Forging An Ethical Path Essay

1720 Words 7 Pages
“Who Am I?”: Forging an Ethical Path
The Oxford Dictionary offers a definition of ethics as, “The codes of conduct or moral principles recognized in a particular profession, sphere of activity, relationship, or other context or aspect of human life” (Ethics, 2015). The Merriam-Webster dictionary’s offering is more succinct but also sheds light on where problems can arise in the interpretation and actualization of ethics on a practical level: “rules (sic) of behavior based on ideas about what is morally good and bad” (Ethic, n.d.). I grew up in a home that was permeated with Christian values—from grace at every meal, to prayers dutifully recited at bedtime, to church every Sunday. My home was also a place where sexual, physical and emotional
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I remember that we had company over—I must have been about seven or eight years old. I wish I could remember which book it was, because I was totally engrossed. It was a fantasy of some sort and one of the characters was a sweet little creature I had come to adore, who was the epitome of pure goodness—it was courageous; it healed people; it spread happiness. It was killed by the antagonist and I spent the next couple hours weeping inconsolably from the core of my being and was never the same child after that day.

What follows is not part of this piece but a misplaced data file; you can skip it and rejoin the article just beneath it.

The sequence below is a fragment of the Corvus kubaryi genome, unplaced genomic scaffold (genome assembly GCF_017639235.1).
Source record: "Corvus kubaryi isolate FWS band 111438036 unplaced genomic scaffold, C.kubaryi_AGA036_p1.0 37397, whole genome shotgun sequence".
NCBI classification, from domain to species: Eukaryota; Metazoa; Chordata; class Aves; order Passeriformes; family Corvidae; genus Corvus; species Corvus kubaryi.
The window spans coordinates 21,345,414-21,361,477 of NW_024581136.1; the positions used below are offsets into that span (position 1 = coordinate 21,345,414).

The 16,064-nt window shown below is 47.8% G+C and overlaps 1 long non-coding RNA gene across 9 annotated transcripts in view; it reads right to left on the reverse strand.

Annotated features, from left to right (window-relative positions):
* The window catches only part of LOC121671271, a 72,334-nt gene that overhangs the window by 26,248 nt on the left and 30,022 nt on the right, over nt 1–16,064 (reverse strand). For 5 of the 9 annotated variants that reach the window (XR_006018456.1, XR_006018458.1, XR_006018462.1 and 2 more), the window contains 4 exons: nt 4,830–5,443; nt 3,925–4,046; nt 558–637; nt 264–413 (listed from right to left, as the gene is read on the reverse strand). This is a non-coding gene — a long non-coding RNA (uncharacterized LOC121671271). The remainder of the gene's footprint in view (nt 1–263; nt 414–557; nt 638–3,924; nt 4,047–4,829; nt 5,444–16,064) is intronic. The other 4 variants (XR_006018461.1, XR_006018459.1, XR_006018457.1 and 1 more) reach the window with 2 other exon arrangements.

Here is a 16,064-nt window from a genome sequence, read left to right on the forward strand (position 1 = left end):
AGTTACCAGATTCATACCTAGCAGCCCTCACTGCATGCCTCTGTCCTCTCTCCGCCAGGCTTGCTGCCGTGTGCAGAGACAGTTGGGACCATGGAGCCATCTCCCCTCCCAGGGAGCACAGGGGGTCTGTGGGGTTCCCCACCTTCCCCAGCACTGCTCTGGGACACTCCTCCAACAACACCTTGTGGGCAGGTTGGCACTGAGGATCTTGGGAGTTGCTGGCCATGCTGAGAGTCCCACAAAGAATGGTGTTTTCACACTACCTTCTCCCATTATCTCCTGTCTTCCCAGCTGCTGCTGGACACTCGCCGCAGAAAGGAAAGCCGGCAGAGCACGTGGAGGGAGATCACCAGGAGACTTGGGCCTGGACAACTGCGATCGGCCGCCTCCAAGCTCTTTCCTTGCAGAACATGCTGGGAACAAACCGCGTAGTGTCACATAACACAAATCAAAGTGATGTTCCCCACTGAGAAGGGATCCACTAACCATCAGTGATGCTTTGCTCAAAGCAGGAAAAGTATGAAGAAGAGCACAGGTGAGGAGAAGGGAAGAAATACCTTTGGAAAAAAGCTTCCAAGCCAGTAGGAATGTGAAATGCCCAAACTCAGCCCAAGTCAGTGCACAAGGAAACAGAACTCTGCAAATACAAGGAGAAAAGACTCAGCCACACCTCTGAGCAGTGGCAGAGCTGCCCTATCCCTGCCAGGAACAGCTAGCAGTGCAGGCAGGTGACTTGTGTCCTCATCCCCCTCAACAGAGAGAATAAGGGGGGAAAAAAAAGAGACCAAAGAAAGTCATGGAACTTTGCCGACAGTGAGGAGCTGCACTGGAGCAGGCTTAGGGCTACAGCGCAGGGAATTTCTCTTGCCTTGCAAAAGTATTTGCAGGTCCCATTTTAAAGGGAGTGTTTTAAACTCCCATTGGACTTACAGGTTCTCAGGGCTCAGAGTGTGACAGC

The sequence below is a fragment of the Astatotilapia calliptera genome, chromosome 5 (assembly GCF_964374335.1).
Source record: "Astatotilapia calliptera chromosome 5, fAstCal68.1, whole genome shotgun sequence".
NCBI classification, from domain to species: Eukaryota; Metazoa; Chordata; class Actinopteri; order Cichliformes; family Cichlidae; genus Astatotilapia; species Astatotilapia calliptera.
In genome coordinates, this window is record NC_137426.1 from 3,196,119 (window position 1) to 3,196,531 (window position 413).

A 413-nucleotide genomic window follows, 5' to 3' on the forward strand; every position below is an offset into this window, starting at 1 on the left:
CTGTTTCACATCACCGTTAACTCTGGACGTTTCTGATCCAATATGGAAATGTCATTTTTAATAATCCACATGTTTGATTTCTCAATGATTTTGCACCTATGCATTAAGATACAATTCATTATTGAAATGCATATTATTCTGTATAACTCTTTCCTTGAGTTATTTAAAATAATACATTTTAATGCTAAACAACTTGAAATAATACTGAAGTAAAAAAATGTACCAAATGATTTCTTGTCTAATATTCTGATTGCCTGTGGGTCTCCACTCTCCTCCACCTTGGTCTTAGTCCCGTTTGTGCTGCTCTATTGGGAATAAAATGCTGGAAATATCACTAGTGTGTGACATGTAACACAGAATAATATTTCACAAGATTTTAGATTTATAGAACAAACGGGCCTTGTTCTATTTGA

At the time, I was unaware of the inner process that resulted in that torrent of emotion. In retrospect, I recognize that this was the moment I realized that goodness is not always rewarded. I would later take a longer view, but at that moment I knew that Jesus’ decree regarding ‘loving thy neighbor as thyself’ was not the same kind of rule as ‘Thou shalt not steal’. The assurances that if you were a good boy or girl you would be rewarded were no match for the reality of a world where my father was a presence to be feared—if he was sober, he could lash out and hit you at any moment, and if he was relaxed and had a drink or two, he became too friendly and would touch you in ways that made you feel sick inside. This was a world where the children at school were dangerous and cruel, and despite meetings with the teacher where it was explained that when she left
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I read philosophy and experimented with LSD and other drugs that expanded my worldview, while alcohol and sex helped repress memories I was not able to process yet and quell the fear of being a child fending for myself in the world— despite my bravado and the eventually obvious fact that those activities clearly endangered my safety. The dichotomy of finding fortification through the weakness of addiction and a sense of agency in a lifestyle that most considered a cop-out presaged a recurring theme that ultimately illuminated my route to understanding and

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